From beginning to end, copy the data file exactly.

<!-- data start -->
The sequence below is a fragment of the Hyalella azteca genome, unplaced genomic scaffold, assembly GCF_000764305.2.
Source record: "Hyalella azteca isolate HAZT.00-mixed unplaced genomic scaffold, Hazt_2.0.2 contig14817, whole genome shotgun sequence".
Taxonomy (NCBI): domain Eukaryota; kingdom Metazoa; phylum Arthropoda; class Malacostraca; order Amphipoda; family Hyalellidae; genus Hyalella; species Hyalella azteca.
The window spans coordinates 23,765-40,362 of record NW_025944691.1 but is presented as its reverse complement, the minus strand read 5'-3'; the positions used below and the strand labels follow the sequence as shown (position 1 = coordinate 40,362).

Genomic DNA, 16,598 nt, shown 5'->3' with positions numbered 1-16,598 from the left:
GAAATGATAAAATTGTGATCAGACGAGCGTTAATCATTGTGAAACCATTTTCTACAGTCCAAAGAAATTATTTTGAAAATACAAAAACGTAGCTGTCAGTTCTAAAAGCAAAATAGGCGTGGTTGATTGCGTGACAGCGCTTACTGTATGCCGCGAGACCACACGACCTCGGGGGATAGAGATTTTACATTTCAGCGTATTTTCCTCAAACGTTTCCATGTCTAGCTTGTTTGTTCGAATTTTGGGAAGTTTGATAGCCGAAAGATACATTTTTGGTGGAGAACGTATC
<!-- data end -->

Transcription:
The sequence below is a fragment of the Hyalella azteca genome, unplaced genomic scaffold, assembly GCF_000764305.2.
Source record: "Hyalella azteca isolate HAZT.00-mixed unplaced genomic scaffold, Hazt_2.0.2 contig14817, whole genome shotgun sequence".
Taxonomy (NCBI): domain Eukaryota; kingdom Metazoa; phylum Arthropoda; class Malacostraca; order Amphipoda; family Hyalellidae; genus Hyalella; species Hyalella azteca.
The window spans coordinates 23,765-40,362 of record NW_025944691.1 but is presented as its reverse complement, the minus strand read 5'-3'; the positions used below and the strand labels follow the sequence as shown (position 1 = coordinate 40,362).

Genomic DNA, 16,598 nt, shown 5'->3' with positions numbered 1-16,598 from the left:
GAAATGATAAAATTGTGATCAGACGAGCGTTAATCATTGTGAAACCATTTTCTACAGTCCAAAGAAATTATTTTGAAAATACAAAAACGTAGCTGTCAGTTCTAAAAGCAAAATAGGCGTGGTTGATTGCGTGACAGCGCTTACTGTATGCCGCGAGACCACACGACCTCGGGGGATAGAGATTTTACATTTCAGCGTATTTTCCTCAAACGTTTCCATGTCTAGCTTGTTTGTTCGAATTTTGGGAAGTTTGATAGCCGAAAGATACATTTTTGGTGGAGAACGTATC